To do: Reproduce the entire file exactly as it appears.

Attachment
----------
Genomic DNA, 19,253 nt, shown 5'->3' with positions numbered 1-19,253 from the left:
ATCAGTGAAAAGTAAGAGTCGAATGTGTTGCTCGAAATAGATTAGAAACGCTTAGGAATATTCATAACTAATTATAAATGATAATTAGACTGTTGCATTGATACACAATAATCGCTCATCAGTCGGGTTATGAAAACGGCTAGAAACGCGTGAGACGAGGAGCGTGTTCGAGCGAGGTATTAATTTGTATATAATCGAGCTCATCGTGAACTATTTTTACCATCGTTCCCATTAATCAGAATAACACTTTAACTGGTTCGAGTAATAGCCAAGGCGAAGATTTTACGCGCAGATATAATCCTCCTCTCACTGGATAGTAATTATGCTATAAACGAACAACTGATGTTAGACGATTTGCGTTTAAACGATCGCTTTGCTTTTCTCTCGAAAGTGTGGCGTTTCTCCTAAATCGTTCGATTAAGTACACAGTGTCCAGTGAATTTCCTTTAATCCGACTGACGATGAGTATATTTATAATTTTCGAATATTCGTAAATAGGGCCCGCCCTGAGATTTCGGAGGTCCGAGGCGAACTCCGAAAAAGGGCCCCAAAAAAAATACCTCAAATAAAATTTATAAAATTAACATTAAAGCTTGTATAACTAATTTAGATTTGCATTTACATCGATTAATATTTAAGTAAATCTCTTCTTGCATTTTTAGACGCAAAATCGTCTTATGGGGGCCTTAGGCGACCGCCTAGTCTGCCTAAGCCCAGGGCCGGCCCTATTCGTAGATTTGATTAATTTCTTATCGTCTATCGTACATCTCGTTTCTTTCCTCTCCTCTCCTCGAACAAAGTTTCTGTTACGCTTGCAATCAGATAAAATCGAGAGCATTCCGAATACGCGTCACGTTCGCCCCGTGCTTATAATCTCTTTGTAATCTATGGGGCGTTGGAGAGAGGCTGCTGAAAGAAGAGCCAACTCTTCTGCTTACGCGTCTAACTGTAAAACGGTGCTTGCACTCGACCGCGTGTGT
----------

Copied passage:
Genomic DNA, 19,253 nt, shown 5'->3' with positions numbered 1-19,253 from the left:
ATCAGTGAAAAGTAAGAGTCGAATGTGTTGCTCGAAATAGATTAGAAACGCTTAGGAATATTCATAACTAATTATAAATGATAATTAGACTGTTGCATTGATACACAATAATCGCTCATCAGTCGGGTTATGAAAACGGCTAGAAACGCGTGAGACGAGGAGCGTGTTCGAGCGAGGTATTAATTTGTATATAATCGAGCTCATCGTGAACTATTTTTACCATCGTTCCCATTAATCAGAATAACACTTTAACTGGTTCGAGTAATAGCCAAGGCGAAGATTTTACGCGCAGATATAATCCTCCTCTCACTGGATAGTAATTATGCTATAAACGAACAACTGATGTTAGACGATTTGCGTTTAAACGATCGCTTTGCTTTTCTCTCGAAAGTGTGGCGTTTCTCCTAAATCGTTCGATTAAGTACACAGTGTCCAGTGAATTTCCTTTAATCCGACTGACGATGAGTATATTTATAATTTTCGAATATTCGTAAATAGGGCCCGCCCTGAGATTTCGGAGGTCCGAGGCGAACTCCGAAAAAGGGCCCCAAAAAAAATACCTCAAATAAAATTTATAAAATTAACATTAAAGCTTGTATAACTAATTTAGATTTGCATTTACATCGATTAATATTTAAGTAAATCTCTTCTTGCATTTTTAGACGCAAAATCGTCTTATGGGGGCCTTAGGCGACCGCCTAGTCTGCCTAAGCCCAGGGCCGGCCCTATTCGTAGATTTGATTAATTTCTTATCGTCTATCGTACATCTCGTTTCTTTCCTCTCCTCTCCTCGAACAAAGTTTCTGTTACGCTTGCAATCAGATAAAATCGAGAGCATTCCGAATACGCGTCACGTTCGCCCCGTGCTTATAATCTCTTTGTAATCTATGGGGCGTTGGAGAGAGGCTGCTGAAAGAAGAGCCAACTCTTCTGCTTACGCGTCTAACTGTAAAACGGTGCTTGCACTCGACCGCGTGTGT